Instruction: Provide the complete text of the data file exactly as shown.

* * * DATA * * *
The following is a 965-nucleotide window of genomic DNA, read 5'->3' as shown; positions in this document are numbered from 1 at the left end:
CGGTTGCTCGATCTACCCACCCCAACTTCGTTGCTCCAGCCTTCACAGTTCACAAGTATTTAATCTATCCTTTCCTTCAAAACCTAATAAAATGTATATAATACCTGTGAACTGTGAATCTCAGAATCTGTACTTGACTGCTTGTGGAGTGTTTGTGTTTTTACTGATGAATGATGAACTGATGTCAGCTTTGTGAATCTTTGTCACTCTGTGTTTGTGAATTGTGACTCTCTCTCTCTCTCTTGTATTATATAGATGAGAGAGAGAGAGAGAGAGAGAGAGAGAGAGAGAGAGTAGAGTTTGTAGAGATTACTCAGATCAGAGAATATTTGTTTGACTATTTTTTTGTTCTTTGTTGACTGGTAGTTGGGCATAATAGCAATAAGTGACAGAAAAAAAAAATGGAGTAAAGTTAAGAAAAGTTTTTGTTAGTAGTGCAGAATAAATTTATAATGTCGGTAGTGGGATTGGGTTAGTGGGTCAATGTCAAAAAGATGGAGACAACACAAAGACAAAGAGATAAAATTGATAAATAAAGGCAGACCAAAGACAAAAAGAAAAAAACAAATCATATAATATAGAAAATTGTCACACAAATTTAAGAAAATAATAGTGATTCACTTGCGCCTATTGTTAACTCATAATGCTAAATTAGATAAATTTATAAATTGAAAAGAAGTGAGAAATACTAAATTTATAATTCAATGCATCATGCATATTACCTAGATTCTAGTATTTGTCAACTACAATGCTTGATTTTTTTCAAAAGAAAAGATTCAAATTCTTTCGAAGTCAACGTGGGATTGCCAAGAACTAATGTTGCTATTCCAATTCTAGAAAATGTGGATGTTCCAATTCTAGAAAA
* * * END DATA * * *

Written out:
The following is a 965-nucleotide window of genomic DNA, read 5'->3' as shown; positions in this document are numbered from 1 at the left end:
CGGTTGCTCGATCTACCCACCCCAACTTCGTTGCTCCAGCCTTCACAGTTCACAAGTATTTAATCTATCCTTTCCTTCAAAACCTAATAAAATGTATATAATACCTGTGAACTGTGAATCTCAGAATCTGTACTTGACTGCTTGTGGAGTGTTTGTGTTTTTACTGATGAATGATGAACTGATGTCAGCTTTGTGAATCTTTGTCACTCTGTGTTTGTGAATTGTGACTCTCTCTCTCTCTCTTGTATTATATAGATGAGAGAGAGAGAGAGAGAGAGAGAGAGAGAGAGAGAGTAGAGTTTGTAGAGATTACTCAGATCAGAGAATATTTGTTTGACTATTTTTTTGTTCTTTGTTGACTGGTAGTTGGGCATAATAGCAATAAGTGACAGAAAAAAAAAATGGAGTAAAGTTAAGAAAAGTTTTTGTTAGTAGTGCAGAATAAATTTATAATGTCGGTAGTGGGATTGGGTTAGTGGGTCAATGTCAAAAAGATGGAGACAACACAAAGACAAAGAGATAAAATTGATAAATAAAGGCAGACCAAAGACAAAAAGAAAAAAACAAATCATATAATATAGAAAATTGTCACACAAATTTAAGAAAATAATAGTGATTCACTTGCGCCTATTGTTAACTCATAATGCTAAATTAGATAAATTTATAAATTGAAAAGAAGTGAGAAATACTAAATTTATAATTCAATGCATCATGCATATTACCTAGATTCTAGTATTTGTCAACTACAATGCTTGATTTTTTTCAAAAGAAAAGATTCAAATTCTTTCGAAGTCAACGTGGGATTGCCAAGAACTAATGTTGCTATTCCAATTCTAGAAAATGTGGATGTTCCAATTCTAGAAAA